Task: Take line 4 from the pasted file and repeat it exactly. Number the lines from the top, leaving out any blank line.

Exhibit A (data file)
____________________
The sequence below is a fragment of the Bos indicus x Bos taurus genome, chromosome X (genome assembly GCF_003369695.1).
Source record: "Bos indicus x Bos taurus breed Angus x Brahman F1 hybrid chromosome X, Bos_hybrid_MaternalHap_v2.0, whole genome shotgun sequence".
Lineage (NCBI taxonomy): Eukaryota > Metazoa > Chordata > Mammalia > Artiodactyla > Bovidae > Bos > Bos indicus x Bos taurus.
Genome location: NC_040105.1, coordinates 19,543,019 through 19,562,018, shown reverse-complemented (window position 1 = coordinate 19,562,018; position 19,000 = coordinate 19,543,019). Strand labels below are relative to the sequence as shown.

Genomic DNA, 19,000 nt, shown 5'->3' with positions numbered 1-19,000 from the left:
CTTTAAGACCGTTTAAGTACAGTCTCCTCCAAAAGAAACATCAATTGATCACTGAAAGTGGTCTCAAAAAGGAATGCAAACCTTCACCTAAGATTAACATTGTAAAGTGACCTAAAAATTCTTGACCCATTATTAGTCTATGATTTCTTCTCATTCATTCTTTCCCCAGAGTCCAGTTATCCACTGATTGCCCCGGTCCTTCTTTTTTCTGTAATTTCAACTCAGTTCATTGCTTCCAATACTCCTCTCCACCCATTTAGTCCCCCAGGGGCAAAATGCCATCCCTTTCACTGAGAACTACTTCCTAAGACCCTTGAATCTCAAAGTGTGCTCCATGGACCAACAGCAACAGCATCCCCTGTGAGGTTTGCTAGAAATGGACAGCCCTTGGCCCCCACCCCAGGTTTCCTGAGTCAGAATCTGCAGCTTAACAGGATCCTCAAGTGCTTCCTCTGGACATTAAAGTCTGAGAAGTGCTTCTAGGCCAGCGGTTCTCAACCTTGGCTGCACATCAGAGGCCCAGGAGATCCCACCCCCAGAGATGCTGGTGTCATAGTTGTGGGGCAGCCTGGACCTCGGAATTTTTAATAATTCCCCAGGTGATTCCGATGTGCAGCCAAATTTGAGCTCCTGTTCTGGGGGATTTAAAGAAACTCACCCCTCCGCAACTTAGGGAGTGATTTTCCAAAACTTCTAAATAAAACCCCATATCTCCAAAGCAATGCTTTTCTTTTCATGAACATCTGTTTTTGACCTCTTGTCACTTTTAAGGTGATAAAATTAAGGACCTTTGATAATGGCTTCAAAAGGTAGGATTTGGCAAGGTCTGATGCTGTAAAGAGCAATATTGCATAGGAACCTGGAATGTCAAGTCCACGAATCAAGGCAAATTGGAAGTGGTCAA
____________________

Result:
Genome location: NC_040105.1, coordinates 19,543,019 through 19,562,018, shown reverse-complemented (window position 1 = coordinate 19,562,018; position 19,000 = coordinate 19,543,019). Strand labels below are relative to the sequence as shown.